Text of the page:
There are five or six gurdwaras, or Sikh places of worship, in Kabul, and worshippers generally are free to visit, as threats have ceased. President Karzai visited the Sikh school in the summer of 2002 (co-located with the only functioning gurdwara), after which the Ministry of Education assigned four part-time Dari-language teachers to the school. Shi’a schools are permitted unrestricted operation. There are no Christian or Jewish schools, no Christian churches, and one synagogue.
Restrictions on Religious Freedom
Conversion from Islam is considered apostasy and is punishable by death under Shari’a. However, the new Constitution makes no reference to Shari’a, and Article 7 commits the state to abide by the international treaties and conventions that require protection of this right. During the reporting period, there were unconfirmed reports that converts to Christianity faced societal discrimination and threats and in some cases were killed. The press reported the killings of five male converts to Christianity near the eastern border between June and August 2004, but these reports could not be confirmed. There was no information available concerning restrictions on the general training of clergy. Immigrants and noncitizens were free to practice their own religions. In Kabul, 200 to 300 expatriates meet regularly at Christian worship services, which are held in private locations because there are no Christian churches in the country. Since the fall of the Taliban, no political parties (other than the Taliban) have been banned or discouraged. However, after TISA passed the Political Parties Registration Law in 2003, the Supreme Court banned communists from forming a political party on the grounds that communists are atheists. Christian-affiliated international relief organizations generally operated throughout the country without interference, and there were no reports of incidents of harassment during the period covered by this report. After an attack in late September 2003 that killed two employees of the Voluntary Association for Rehabilitation of Afghanistan, a Taliban spokesman accused the organization and other nongovernmental organizations (NGOs) of preaching Christianity; there were no further details on the attack during the reporting period. There are no known foreign missionaries in the country.
In 2001, the former Department of Vice and Virtue was dissolved and replaced by the Department of Accountability and Religious Affairs. According to the Minister of Hajj and Mosques, no former members of the Department of Vice and Virtue were employed by the Ministry.
Shi’as are permitted to go on the Hajj, and there is no quota system for those making the pilgrimage. Participants are selected by lottery.
Most women in rural areas wear burqas, a traditional full body and face covering; however, many urban women did not wear burqas before the Taliban imposed this practice. Although a number of women in urban areas no longer wear the burqa since the fall of the Taliban, a majority of women continue to do so either from choice or community pressure.
There were a few reports that government forces at local levels prohibited music, movies, and television on religious grounds. In June and July 2004, Kabul and Jalalabad provincial governments banned cable TV, but the ban was lifted. In April 2004, officials in Nangarhar Province briefly banned the appearance of women singers on television; however, the officials’ superiors reversed their prohibition. On January 14, 2004, Kabul Television broadcast a female singer for the first time in more than a decade, prompting protests from conservatives on the Supreme Court, who briefly forced the station to stop airing such performances. Moderates in the Government lifted that ban in late January 2004, saying women singers on television were permitted under the new Constitution. Previously, in January 2003, the Supreme Court had banned cable television nationwide on religious grounds, but the ban was lifted in April 2003 when the Government passed a law allowing the resumption of cable services. The central Government has not banned any form of media, and the cable television audience in urban centers continued to expand. Unlike in previous years, televisions, radios, and other electronic goods were sold freely, and music was played widely. For example, Kabul continued to have five radio stations, including the official Radio Kabul. Nongovernmental stations broadcast a mix of Afghan, Indian, Pakistani, and Western music. The stations had no religious content other than brief prayers and Qur’an readings on the government-controlled radio station.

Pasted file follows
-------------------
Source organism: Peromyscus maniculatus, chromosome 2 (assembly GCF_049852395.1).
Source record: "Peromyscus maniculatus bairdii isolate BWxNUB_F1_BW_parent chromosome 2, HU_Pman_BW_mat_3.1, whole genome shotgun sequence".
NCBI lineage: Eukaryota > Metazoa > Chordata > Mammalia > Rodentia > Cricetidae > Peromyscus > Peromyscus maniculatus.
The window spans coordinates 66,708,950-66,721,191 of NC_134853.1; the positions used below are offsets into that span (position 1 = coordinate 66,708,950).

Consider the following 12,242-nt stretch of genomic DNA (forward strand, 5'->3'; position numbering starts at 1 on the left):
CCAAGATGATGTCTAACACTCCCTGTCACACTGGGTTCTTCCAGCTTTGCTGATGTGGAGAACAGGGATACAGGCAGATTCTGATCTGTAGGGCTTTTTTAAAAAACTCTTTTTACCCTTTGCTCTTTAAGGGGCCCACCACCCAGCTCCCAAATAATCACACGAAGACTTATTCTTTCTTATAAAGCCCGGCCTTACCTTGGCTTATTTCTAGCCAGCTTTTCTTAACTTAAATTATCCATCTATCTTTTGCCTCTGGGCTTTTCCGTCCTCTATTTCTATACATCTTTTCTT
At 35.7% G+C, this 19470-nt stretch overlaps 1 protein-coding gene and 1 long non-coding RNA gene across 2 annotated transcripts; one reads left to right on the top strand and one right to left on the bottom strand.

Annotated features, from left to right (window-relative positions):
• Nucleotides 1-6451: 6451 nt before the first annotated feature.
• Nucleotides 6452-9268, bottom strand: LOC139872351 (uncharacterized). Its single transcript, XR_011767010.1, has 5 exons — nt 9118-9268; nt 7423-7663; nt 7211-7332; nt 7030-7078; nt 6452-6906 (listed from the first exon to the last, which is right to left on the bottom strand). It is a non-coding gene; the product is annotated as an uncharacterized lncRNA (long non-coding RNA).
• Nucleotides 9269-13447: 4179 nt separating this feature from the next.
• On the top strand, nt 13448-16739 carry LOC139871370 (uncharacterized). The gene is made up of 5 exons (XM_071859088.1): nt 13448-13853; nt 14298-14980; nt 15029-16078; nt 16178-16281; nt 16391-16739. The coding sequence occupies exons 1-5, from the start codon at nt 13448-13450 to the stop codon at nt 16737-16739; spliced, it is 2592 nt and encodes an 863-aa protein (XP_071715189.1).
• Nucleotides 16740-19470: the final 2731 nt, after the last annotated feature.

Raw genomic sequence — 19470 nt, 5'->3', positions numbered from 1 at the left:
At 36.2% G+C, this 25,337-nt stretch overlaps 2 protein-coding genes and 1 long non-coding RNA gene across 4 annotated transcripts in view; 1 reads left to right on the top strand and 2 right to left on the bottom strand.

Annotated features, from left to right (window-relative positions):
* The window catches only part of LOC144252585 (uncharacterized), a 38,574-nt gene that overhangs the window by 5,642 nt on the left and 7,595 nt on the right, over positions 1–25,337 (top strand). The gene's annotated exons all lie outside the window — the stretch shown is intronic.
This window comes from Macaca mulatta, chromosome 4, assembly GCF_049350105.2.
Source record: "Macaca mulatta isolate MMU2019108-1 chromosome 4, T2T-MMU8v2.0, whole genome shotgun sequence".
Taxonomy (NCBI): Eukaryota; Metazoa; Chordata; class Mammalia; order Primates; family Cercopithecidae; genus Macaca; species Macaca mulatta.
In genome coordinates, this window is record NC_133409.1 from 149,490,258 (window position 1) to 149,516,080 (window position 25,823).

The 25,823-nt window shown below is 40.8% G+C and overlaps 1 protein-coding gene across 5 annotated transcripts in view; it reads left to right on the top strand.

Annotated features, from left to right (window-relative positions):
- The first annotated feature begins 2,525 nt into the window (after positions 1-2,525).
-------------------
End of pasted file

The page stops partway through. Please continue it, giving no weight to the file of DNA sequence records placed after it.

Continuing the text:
In May, two students were suspended for a year from Herat University for commenting on Islam during a religious debate in ways that classmates and a teacher found blasphemous. The Afghan Independent Human Rights Commission (AIHRC) reported that shortly after the reporting period, the two students were reinstated at the university with all charges suspended. Following the arrests, the students were released from jail and housed, for security purposes, at various safe houses throughout the country.
Abuses of Religious Freedom
The Constitution requires that the President and vice-President be Muslim and does not distinguish in this respect between Sunnis and Shi’as. The Muslim requirement is not explicitly stated for government ministers, but the oath required of ministers suggests adherence to the Muslim faith. The Constitution has no religious requirement for Members of Parliament.